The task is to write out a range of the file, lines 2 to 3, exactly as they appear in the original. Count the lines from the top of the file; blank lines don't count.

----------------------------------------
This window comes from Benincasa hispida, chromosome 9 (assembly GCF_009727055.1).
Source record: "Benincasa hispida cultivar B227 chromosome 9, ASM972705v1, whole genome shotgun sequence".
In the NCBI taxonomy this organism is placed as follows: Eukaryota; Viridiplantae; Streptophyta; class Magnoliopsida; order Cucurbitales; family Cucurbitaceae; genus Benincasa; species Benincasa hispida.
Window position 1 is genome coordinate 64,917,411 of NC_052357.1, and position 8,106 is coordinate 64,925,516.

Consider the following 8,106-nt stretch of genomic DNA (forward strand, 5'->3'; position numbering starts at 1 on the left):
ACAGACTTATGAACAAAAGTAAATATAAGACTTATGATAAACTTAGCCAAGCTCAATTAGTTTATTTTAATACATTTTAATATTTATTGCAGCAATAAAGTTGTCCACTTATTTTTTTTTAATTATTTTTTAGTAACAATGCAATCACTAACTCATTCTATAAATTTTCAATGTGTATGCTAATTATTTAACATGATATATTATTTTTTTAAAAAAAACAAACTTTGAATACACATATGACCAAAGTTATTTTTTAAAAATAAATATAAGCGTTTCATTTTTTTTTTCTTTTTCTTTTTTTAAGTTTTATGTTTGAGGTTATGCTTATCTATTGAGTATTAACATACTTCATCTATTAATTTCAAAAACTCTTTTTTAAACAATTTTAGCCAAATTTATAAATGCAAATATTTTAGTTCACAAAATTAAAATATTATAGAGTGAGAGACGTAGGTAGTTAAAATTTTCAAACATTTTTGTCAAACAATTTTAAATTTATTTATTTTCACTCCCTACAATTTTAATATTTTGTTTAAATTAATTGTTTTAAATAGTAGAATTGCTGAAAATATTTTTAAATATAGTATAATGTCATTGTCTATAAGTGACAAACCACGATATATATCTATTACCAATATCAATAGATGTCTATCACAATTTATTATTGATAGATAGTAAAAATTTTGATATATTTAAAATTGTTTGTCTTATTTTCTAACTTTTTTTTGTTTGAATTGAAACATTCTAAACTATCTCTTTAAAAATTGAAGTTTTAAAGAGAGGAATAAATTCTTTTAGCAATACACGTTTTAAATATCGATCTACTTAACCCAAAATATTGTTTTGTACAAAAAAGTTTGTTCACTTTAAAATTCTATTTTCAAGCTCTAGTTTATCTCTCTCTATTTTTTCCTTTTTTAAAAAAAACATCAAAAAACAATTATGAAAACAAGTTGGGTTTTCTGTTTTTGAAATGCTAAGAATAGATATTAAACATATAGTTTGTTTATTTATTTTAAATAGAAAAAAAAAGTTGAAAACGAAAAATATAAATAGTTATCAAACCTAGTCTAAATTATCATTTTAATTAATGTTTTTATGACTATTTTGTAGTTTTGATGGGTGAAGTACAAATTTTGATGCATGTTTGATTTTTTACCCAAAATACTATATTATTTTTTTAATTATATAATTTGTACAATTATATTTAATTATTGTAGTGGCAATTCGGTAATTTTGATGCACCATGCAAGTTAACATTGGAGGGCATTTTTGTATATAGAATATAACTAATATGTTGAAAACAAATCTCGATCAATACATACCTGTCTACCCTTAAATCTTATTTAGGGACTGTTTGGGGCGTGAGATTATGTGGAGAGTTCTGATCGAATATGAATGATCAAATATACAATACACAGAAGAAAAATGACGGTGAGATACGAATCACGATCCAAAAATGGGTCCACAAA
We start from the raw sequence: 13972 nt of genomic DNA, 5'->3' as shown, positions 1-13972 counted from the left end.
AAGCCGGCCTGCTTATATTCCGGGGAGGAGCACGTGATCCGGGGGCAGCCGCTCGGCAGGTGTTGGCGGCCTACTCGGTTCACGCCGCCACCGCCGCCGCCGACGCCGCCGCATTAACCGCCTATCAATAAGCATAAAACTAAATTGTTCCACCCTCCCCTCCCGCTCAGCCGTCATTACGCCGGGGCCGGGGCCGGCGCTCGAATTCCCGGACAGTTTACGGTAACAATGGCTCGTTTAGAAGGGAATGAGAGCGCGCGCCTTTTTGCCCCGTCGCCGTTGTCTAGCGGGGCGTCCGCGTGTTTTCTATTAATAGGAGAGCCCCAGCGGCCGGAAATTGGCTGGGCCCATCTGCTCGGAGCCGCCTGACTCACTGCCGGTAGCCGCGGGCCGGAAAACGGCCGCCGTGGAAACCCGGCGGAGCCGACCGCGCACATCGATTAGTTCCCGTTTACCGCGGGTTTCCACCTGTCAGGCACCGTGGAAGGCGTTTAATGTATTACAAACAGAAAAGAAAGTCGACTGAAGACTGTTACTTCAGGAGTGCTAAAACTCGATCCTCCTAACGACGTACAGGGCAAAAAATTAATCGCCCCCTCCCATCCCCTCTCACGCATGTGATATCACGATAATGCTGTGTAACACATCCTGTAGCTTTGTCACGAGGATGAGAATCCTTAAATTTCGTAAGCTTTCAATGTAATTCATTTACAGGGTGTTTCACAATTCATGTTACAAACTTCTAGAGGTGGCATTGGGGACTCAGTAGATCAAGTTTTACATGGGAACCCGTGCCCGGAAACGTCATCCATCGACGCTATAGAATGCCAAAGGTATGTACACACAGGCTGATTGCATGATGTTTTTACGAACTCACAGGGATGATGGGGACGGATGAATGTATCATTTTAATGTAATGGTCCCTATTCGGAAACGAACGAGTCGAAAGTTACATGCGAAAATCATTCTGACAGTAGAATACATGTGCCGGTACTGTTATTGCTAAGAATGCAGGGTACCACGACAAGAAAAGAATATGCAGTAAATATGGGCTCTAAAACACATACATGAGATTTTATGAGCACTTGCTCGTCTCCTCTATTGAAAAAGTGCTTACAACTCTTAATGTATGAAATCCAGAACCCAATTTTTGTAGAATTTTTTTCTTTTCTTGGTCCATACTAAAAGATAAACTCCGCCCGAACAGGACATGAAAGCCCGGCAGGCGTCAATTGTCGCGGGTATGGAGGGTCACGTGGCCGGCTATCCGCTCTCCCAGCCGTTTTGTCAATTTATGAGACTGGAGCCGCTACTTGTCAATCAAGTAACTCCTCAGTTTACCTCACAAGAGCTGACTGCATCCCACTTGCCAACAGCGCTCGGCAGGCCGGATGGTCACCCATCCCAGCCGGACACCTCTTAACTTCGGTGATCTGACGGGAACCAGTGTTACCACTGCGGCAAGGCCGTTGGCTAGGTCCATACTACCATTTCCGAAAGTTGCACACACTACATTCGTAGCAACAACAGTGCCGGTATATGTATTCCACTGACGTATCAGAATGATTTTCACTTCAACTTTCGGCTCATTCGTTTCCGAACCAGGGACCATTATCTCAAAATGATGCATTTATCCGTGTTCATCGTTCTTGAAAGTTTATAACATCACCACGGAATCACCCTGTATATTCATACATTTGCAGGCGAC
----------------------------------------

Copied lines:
Source record: "Benincasa hispida cultivar B227 chromosome 9, ASM972705v1, whole genome shotgun sequence".
In the NCBI taxonomy this organism is placed as follows: Eukaryota; Viridiplantae; Streptophyta; class Magnoliopsida; order Cucurbitales; family Cucurbitaceae; genus Benincasa; species Benincasa hispida.